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Only one branch, but more than 21,000 customers for BoI

There's really only one branch of Bank of Internet USA, but the bank is everywhere.

One of the few banks in the country to be based entirely online, Bank of Internet USA doesn't have tellers or notaries to finish a home loan transaction. But Gary Lewis Evans, one of the bank's founders and its current president and chief executive officer, said what the bank lacks in physical presence, it makes up for in savings it passes on to customers. The method of banking he said, might be a sign of what's to come everywhere.

Gary Lewis Evans, one of the Bank of Internet's founders and its current president and chief executive officer

"I started banking in 1971, and people had to go to the bank in 1971, there wasn't a choice," Evans explained. "Stores didn't like taking checks and there were no ATMs, there were no check cards, no debit cards." And now? "Almost everyone I run into, they say, 'I never go to the bank.'"

Bank of Internet USA, which opened on July 4, 2000, gets around much of the hardware of modern banking by essentially outsourcing. The bank reimburses customers up to $10 a month for fees incurred by using other banks' ATMs. If a customer takes out a home loan from Bank of Internet USA, the bank hires an appraiser to look at the house and a notary from a title company close to where the customer lives to finish the paperwork.

"I would compare it to eBay and Amazon versus the postal system or FedEx: It's almost like FedEx and UPS and all those things were in place that made eBay and Amazon work. It's just a delivery system, if that wasn't there [the Internet companies] would have been almost impossible to set up," Evans said. "In the home lending business that infrastructure's in place."

Most banks have online components today, but they combine that with the classic banking practice of branches with tellers and other employees. Evans said he doesn't think personal banking will ever go totally to the wayside, but in the not too distant future, there will likely be two kinds of banks: those that are based on the Internet, and personal banks that come to their customers. The transition for standard model banks to strictly Internet companies will, however, be difficult, Evans said.

"People could do a transition but I think it's a difficult transition," said Evans, who is the former president of La Jolla Bank and was on board when they started an online banking site in 1994. "As an example, we have 25 employees, and for a bank our size it's fair to say there would probably be 150 employees on a comparable basis, so it's very difficult to change that model."

The Internet model is cheaper, Evans said. The company saves on salary and -- even more pressing in pricey San Diego -- real estate and office space costs. Evans said Bank of Internet USA passes those savings on to the more than 21,000 customers who bank with the company in all 50 states. Evans said he is sure people like the bank because 6 percent to 9 percent of their customers are from referrals, a high number for a bank, in his experience, he said.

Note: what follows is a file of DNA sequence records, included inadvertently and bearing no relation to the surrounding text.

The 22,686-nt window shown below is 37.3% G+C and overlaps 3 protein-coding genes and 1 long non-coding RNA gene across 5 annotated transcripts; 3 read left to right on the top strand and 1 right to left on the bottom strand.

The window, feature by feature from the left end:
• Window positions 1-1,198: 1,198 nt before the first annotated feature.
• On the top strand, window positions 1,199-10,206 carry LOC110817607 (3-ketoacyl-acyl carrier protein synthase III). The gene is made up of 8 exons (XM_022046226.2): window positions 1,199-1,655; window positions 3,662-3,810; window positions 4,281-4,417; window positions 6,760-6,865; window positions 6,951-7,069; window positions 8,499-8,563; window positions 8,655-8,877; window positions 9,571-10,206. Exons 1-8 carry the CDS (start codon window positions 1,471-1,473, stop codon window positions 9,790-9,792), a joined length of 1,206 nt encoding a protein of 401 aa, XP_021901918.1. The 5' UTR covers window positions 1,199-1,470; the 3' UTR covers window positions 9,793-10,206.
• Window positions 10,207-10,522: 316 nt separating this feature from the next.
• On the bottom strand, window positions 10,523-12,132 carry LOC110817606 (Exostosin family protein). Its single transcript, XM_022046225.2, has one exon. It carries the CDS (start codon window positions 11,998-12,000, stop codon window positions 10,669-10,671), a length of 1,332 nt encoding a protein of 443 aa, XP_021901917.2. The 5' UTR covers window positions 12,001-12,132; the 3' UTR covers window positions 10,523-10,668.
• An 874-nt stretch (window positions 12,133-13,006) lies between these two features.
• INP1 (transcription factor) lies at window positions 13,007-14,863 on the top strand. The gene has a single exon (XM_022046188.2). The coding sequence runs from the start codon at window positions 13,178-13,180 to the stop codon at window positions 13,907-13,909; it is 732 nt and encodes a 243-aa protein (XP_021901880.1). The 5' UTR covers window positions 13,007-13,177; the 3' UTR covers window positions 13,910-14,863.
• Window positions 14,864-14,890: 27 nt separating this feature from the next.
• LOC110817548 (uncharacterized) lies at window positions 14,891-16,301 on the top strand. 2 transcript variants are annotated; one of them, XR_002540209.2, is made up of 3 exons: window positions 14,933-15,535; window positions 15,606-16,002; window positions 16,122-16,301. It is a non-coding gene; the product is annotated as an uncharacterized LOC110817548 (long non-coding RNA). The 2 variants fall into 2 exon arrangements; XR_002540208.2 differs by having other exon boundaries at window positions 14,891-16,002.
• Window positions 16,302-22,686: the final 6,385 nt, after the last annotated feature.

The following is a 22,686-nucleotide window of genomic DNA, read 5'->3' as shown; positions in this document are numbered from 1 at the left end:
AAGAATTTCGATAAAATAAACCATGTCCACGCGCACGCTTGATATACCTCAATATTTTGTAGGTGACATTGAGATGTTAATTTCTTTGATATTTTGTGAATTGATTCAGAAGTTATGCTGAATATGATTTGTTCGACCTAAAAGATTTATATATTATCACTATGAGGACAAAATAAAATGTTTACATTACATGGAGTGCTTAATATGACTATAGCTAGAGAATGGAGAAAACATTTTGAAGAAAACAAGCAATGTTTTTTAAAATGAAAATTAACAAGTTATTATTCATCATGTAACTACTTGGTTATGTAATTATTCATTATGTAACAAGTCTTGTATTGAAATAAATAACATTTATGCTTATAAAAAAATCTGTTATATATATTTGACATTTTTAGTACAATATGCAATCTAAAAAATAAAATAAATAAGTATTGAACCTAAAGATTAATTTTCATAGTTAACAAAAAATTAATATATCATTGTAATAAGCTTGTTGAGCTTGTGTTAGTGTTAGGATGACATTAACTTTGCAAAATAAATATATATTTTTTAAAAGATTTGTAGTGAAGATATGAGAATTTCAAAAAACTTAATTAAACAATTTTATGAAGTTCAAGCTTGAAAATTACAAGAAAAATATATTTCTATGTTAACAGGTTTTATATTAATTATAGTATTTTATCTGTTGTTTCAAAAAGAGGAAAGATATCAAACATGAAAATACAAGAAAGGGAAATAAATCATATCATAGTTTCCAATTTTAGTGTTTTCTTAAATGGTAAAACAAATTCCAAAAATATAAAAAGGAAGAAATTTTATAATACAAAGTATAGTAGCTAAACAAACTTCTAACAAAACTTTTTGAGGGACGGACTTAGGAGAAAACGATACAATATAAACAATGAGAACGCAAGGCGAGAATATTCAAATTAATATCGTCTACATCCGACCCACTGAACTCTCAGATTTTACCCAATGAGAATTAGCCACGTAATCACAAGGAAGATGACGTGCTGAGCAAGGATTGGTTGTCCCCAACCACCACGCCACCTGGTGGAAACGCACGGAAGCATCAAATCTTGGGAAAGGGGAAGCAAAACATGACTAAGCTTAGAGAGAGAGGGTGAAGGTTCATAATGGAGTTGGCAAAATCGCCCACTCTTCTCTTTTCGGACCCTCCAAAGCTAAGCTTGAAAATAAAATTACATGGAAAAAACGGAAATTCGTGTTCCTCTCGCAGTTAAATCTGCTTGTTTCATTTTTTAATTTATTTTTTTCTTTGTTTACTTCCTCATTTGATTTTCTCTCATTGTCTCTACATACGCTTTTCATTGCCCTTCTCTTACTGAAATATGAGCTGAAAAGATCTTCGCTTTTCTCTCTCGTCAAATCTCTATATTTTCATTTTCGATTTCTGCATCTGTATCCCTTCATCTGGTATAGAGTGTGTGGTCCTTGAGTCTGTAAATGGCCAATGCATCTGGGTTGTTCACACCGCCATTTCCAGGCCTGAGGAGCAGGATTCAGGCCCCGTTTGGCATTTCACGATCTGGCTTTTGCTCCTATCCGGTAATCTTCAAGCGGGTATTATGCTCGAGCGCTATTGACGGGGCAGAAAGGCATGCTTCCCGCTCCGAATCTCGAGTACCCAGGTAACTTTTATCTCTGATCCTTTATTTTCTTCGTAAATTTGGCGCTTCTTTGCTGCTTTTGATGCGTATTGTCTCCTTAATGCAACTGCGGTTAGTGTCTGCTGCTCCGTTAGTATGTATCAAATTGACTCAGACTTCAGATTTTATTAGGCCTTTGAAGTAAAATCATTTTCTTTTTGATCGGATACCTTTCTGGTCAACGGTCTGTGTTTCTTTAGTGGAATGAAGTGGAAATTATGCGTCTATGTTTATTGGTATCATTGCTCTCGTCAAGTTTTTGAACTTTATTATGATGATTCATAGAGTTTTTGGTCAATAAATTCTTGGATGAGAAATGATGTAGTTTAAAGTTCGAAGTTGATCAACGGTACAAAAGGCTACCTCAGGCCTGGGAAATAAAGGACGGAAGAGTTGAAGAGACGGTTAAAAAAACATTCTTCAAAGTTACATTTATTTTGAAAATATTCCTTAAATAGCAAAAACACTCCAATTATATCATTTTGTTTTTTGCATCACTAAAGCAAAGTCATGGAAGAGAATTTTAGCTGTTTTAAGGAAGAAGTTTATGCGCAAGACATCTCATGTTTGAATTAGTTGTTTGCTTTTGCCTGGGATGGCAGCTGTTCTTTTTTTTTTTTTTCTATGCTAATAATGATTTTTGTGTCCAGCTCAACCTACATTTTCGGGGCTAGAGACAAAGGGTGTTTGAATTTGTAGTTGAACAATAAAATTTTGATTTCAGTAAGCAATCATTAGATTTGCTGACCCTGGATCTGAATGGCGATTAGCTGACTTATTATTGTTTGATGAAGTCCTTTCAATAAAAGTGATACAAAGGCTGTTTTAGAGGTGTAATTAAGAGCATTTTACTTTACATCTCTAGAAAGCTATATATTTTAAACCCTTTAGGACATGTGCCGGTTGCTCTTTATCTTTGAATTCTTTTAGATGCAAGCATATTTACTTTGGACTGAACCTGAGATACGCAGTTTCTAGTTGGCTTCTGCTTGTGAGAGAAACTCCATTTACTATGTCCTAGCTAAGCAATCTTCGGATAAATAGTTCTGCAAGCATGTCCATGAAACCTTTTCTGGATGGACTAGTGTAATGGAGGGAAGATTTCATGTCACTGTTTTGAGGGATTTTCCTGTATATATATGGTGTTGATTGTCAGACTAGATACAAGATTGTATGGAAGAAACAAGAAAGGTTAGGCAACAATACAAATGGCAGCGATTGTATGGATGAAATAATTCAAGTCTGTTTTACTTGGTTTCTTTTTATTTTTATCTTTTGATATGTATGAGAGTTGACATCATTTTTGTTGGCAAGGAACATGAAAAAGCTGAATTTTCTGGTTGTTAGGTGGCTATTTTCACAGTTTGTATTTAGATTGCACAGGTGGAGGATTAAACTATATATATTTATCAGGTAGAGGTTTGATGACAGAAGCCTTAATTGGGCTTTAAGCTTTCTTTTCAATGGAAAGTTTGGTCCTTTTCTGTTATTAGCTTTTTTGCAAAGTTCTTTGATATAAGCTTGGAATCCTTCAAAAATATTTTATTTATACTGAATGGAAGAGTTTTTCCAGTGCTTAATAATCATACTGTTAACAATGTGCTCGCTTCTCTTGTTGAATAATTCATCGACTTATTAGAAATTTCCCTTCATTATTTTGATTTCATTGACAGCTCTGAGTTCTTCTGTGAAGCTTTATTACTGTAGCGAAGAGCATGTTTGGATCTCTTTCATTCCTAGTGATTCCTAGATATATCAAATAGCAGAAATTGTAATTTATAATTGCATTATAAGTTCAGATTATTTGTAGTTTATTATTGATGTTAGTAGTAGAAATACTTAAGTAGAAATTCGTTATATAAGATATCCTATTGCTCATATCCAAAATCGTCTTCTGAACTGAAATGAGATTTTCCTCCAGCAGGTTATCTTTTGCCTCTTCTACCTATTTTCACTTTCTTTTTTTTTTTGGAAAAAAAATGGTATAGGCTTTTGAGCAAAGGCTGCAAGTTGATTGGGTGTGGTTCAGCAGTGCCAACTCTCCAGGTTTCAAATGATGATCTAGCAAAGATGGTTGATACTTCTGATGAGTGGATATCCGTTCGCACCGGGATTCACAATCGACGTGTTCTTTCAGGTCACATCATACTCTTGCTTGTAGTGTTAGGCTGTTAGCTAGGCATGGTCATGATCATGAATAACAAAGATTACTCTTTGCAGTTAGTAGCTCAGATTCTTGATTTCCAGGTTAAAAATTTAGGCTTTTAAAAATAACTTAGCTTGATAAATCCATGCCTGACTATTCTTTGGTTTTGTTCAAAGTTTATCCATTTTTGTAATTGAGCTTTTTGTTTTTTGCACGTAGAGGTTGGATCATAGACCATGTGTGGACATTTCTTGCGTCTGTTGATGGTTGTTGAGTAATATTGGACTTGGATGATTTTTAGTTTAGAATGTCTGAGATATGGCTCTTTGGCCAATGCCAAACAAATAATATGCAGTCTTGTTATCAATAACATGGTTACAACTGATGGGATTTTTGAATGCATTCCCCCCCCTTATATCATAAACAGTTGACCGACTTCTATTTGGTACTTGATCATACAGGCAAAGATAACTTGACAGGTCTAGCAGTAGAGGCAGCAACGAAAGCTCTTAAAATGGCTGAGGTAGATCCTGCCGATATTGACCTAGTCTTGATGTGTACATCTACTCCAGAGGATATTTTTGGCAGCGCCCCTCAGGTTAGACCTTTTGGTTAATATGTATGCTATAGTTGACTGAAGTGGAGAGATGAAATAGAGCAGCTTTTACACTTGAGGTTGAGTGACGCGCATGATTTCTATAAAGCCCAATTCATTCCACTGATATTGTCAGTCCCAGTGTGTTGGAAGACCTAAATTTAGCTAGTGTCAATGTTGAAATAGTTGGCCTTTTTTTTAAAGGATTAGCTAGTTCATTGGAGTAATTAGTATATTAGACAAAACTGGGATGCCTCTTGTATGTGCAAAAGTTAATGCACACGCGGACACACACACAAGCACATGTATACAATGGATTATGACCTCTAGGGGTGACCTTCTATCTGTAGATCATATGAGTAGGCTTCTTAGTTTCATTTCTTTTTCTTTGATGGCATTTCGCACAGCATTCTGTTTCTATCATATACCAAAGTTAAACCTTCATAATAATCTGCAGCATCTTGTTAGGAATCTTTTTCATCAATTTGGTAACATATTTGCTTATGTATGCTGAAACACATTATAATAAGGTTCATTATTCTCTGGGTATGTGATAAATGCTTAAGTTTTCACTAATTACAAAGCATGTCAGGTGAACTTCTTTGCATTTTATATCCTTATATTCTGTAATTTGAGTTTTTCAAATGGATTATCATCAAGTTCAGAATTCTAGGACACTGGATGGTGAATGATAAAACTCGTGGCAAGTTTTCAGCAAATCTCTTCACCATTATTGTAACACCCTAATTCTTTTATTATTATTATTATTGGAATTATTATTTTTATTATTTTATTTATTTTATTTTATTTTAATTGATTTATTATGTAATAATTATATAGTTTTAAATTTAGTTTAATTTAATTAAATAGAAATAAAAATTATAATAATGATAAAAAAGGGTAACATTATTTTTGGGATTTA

A Los Angeles native, Evans began banking in 1971 and came to San Diego in 1981, where he is married and has three children. He got the idea for a completely Internet-based bank in the mid-'90s while working at La Jolla Bank. The idea took some time to build steam, but he and a group of like-minded bankers were able to raise about $14 million to put the company together. BofI Holding Inc. (Nasdaq: BOFI), which reported 14.3 percent growth last quarter, revenues of $10.91 million and has $37.69 million in cash, owns Bank of Internet USA. That company went public at a Google-style auction in March of 2005 and netted about $31 million at the initial public offering.

Even though most people have e-mail addresses and a lot of people shopped online in the late '90s when the idea for Bank of Internet was coming together, Evans said he and his fellow founders faced a lot of skeptics.

"Even in '99 and 2000 when we were raising capital, there was a lot of people who thought, 'How can you even do that? How can you do banking on the Internet?'" he said. "They were just thinking that you've got to meet people and sell. So we clearly had a fresh look at it, what people are doing, what people need, and that's what we're providing."

While many industries have been transformed by the Internet, Bank of Internet USA is one of only three purely Internet-based, full-service banks in the country, the others being First Internet Bank of Indiana and Atlanta-based ebank, according to Evans. The bank has the same issues a lot of other banks do, security being a main focus due to their online nature, but Evans said the company prides itself on having top-of-the-line security. When asked about the bank's security he said: "I don't like to get cocky on these kinds of things, but we've done a good job."

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